LIFE LESSON FROM LAW SCHOOL

Standard

[As some of you may know, I became a lawyer in my mid-fifties.  The process of becoming one has therefore probably remained clearer in my memory than it might have been if I had done it in my twenties. I’ve even occasionally blogged about certain aspects of law school that seemed to me to remain relevant to life outside the law.  This piece, and the one to follow, appeared in “The Getting Old Blog” about four years ago. But who digs back in the archives that far? So here they are again, in slightly different form — because they’re still useful to me, even now that I’ve embarked “On Being Old.” This lesson is instructive.  The next one will be illustrative.]

*****************

WHAT TO DO WHEN YOU’RE TOO NERVOUS TO DO IT

In England I believe it’s known as “reading law.” That makes it sound very grand, although I understand you can get right to it after finishing secondary school, as long as you’ve passed three A Levels in “hard” — that is traditional academic — subjects. Here in the United States, it’s just called, quite casually, “going to law school.” But you need four years of college or university education and an undergraduate degree in something or other in order to apply.

Nonetheless, unlike many other graduate programs, and contrary to what you may have thought, law school is much more a glorified trade school than an immersion in higher thought. When you finally acquire the J.D. degree — “J.D.” meaning juris doctor, or doctor of law — you’re not yet entitled to practice. There’s another hurdle ahead: you must take and pass one last big test in a state or states of your choosing. And that’s what you really need the J.D. degree for. It’s your entry ticket to “sitting for the bar.”

“Sitting for the bar” means you register to take, and then actually take, a two-day examination — three days if you’re sitting for two state bars at a time. Each day’s part is six hours in length, with an hour’s break after the first three hours for lunch and for standing in long bathroom lines. It’s administered in a huge aerodrome or covered stadium designated by the state in question as the place where its bloodless torture takes place twice a year. The size of the venue is driven by the fact that as many as 1500 newly minted J.D.’s may be taking the bar exam at the same time, in addition to the ones who failed their first or second try and have to try again.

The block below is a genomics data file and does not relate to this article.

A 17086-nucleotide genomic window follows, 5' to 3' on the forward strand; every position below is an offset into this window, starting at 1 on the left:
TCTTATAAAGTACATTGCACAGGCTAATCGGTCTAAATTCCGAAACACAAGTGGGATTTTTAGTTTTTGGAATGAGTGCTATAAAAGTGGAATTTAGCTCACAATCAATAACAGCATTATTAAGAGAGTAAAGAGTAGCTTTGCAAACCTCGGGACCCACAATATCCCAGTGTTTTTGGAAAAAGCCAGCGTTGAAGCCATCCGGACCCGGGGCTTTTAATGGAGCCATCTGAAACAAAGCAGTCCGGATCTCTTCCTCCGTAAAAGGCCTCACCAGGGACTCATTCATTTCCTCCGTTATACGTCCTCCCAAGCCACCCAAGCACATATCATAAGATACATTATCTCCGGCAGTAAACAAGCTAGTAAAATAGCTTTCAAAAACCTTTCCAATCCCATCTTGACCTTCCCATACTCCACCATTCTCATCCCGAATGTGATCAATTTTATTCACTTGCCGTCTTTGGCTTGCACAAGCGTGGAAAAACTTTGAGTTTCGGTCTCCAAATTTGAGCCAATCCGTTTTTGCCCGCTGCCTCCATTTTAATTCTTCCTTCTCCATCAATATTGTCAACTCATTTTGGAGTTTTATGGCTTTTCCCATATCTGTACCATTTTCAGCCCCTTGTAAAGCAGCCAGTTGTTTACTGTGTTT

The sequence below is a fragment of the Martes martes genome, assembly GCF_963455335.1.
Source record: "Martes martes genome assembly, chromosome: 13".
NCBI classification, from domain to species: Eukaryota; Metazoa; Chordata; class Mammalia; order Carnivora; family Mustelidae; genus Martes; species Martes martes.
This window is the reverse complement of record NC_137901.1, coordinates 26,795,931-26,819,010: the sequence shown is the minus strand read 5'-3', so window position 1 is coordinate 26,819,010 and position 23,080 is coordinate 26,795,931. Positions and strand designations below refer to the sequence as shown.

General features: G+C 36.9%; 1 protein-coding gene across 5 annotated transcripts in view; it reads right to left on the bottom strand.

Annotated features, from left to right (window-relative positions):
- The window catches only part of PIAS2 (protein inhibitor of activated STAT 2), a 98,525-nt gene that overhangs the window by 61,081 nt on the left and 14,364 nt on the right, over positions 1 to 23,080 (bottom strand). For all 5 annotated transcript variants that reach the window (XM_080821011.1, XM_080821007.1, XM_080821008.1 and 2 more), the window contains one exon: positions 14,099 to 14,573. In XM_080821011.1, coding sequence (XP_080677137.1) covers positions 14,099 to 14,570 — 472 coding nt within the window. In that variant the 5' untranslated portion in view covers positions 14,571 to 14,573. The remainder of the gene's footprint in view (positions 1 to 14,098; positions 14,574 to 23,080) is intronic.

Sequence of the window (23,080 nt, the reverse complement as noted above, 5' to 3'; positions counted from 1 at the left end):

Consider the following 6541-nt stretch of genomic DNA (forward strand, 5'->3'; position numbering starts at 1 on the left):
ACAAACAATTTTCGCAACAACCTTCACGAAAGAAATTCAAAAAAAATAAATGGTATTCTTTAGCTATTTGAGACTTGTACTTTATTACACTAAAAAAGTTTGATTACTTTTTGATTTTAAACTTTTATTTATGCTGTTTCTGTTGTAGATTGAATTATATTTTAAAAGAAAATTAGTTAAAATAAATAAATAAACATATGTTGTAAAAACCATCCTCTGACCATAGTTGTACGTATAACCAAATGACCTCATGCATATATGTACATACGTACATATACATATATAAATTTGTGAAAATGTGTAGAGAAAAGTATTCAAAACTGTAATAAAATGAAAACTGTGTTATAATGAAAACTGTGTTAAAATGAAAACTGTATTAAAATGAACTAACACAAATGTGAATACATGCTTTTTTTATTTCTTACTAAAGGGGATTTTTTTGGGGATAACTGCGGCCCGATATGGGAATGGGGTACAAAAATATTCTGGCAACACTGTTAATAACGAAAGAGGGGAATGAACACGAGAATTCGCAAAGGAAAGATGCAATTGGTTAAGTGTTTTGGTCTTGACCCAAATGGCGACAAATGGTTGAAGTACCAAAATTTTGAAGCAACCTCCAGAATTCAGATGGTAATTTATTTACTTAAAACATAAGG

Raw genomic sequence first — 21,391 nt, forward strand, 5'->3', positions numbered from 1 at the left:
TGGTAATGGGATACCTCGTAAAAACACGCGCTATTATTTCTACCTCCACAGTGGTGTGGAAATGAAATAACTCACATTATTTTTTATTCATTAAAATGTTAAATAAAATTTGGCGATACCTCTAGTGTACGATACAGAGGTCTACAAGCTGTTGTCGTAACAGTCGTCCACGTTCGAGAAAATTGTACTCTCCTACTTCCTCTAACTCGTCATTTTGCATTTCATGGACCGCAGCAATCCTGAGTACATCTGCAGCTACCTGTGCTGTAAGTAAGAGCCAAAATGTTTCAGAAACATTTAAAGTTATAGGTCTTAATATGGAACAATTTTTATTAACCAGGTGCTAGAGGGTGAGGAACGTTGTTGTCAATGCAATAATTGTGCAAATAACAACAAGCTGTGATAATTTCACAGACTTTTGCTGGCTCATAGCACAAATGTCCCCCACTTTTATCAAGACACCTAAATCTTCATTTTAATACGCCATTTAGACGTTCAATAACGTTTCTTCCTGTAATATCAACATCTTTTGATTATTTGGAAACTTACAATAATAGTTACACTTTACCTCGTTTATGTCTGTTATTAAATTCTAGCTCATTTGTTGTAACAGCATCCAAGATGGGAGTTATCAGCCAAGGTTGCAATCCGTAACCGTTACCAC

Only when you’ve at last “passed the bar” may you finally proceed to the practice of law, and find out how little you really learned about it in law school. You will either (1) become an associate at a private law firm; (2) find a municipal, state or federal government job as a lawyer; (3) go what is called “in house” as a member of the legal staff of a corporation; or (4) “hang up your own shingle” — quaint phrase — usually because none of the other three possibilities have panned out.

But let’s back up. Although I don’t know what’s involved in learning how to be a plumber or electrician, I imagine the subject matter to be mastered for those trades must be broken down into manageable bits.  So it is in law school. Allegedly learning how to be a lawyer is broken down into various subject matters to be mastered, most of them in year-long courses. The specific choice of first-year course work may vary from law school to law school. In the end, however, all law schools will cover the six courses we took during my first year. Four of them ran from September through May: Property Law, Contract Law, Tort Law, and Civil Procedure. A fifth course, in Criminal Law, was tested at the end of the first semester and replaced in the spring by Constitutional Law, which was tested at the end of May, together with the four that had run for the whole year.